Aside from the new chapters, right now the Board of Trustees is looking at what kinds of related groups we want to have relationships with. (What prompts this directly is the case of Wikimedia Brazil, which was approved to become a chapter last year, but whose organizers have since decided they did not want to proceed as a formal entity at this time. However, I want to ask about the general principle, not the specific case.) The basic question is, what can or should we do to encourage grassroots groups that want to support our mission, but may not fit into the chapters framework?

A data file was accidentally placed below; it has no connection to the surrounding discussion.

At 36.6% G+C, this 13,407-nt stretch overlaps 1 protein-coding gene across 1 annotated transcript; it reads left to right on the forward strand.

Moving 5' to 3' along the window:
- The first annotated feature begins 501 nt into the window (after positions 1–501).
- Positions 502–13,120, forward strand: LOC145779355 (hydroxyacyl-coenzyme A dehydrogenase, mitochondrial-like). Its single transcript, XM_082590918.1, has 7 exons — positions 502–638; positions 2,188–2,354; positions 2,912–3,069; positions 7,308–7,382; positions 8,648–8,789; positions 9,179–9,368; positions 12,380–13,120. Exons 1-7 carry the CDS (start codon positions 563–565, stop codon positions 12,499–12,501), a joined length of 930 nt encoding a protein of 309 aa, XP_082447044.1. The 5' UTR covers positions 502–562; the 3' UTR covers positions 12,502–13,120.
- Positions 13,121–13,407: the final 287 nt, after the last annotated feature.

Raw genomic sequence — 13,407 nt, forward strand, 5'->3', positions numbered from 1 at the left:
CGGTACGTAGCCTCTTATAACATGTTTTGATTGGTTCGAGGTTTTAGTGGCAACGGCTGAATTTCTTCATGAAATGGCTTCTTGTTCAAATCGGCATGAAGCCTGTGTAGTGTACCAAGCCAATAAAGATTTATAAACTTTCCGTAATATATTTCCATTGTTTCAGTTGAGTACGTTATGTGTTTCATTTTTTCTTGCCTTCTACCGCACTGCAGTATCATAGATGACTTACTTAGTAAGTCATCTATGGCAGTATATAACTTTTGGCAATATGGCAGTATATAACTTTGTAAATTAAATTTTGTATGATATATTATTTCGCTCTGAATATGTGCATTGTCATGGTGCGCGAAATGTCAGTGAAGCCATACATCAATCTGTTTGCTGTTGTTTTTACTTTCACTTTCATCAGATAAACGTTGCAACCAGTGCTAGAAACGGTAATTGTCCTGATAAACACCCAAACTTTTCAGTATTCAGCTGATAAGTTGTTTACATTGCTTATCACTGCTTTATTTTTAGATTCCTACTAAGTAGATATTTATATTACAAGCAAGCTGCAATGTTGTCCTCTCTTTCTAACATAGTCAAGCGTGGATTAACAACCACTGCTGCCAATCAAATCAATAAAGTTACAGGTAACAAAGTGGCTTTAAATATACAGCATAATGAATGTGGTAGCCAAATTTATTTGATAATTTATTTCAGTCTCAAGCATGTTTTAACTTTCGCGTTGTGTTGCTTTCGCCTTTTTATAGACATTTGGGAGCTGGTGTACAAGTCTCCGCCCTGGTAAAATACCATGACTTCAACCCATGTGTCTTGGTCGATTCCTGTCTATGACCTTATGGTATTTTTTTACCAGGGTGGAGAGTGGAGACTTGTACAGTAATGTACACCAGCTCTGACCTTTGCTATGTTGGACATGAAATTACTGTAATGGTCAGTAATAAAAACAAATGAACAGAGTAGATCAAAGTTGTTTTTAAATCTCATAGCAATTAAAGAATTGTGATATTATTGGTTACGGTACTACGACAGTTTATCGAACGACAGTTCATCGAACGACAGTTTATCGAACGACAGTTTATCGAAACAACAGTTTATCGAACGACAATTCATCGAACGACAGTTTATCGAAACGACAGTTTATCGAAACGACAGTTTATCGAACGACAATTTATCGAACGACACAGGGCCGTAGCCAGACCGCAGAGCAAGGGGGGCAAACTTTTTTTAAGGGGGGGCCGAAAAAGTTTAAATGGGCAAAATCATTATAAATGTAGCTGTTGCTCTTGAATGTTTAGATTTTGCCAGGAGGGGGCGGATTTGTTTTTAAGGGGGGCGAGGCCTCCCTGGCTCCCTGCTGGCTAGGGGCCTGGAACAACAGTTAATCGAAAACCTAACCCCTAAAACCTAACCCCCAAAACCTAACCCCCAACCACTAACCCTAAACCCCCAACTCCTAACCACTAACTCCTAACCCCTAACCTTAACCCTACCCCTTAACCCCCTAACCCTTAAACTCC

There are various possibilities here. One example is interest groups that aren't tied to geography, the way the chapters are. I always cite the idea of an Association of Blind Wikipedians, who might wish to organize to promote work on accessibility issues. As with the Brazilian situation, informal groups could also fit local conditions better sometimes, or serve as a proto-chapter stage of development. Maybe there's a benefit in having an association with some durability and continuation, but without going to the effort of incorporation and formal agreements on trademarks and such. It could also make sense to have an organization form for a specific project and then disband after it is completed, such as with Wikimania (somebody can correct me if I'm wrong, but I understand the Gdansk team is planning something like this as distinct from Wikimedia Polska). Anyway, I would like to invite ideas and discussion on this. Is this something we should do? What kinds of models are people interested in? How should we appropriately recognize and work with volunteer-organized groups? And in all of this, how would we make it both distinct from and compatible with the current structure of chapter organizations? --Michael Snow _______________________________________________ foundation-l mailing list email@example.com Unsubscribe: https://lists.wikimedia.org/mailman/listinfo/foundation-l